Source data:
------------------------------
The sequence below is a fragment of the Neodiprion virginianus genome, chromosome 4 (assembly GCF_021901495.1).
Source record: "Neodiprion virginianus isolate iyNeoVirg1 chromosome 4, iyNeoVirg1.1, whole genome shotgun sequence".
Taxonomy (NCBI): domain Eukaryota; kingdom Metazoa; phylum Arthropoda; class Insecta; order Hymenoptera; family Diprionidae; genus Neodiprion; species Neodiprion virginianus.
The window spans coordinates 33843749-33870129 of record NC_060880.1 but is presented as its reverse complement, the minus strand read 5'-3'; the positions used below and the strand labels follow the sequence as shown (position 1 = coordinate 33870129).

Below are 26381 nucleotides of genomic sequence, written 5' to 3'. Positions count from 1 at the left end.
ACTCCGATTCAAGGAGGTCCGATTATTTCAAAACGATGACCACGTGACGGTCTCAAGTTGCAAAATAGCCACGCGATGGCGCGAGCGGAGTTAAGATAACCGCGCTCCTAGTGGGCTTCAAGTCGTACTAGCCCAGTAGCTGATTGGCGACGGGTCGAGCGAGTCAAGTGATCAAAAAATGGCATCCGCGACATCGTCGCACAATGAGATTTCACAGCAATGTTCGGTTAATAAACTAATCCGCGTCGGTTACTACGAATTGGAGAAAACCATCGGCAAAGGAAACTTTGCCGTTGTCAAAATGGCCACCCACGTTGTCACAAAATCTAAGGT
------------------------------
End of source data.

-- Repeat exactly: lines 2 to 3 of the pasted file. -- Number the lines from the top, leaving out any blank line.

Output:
Source record: "Neodiprion virginianus isolate iyNeoVirg1 chromosome 4, iyNeoVirg1.1, whole genome shotgun sequence".
Taxonomy (NCBI): domain Eukaryota; kingdom Metazoa; phylum Arthropoda; class Insecta; order Hymenoptera; family Diprionidae; genus Neodiprion; species Neodiprion virginianus.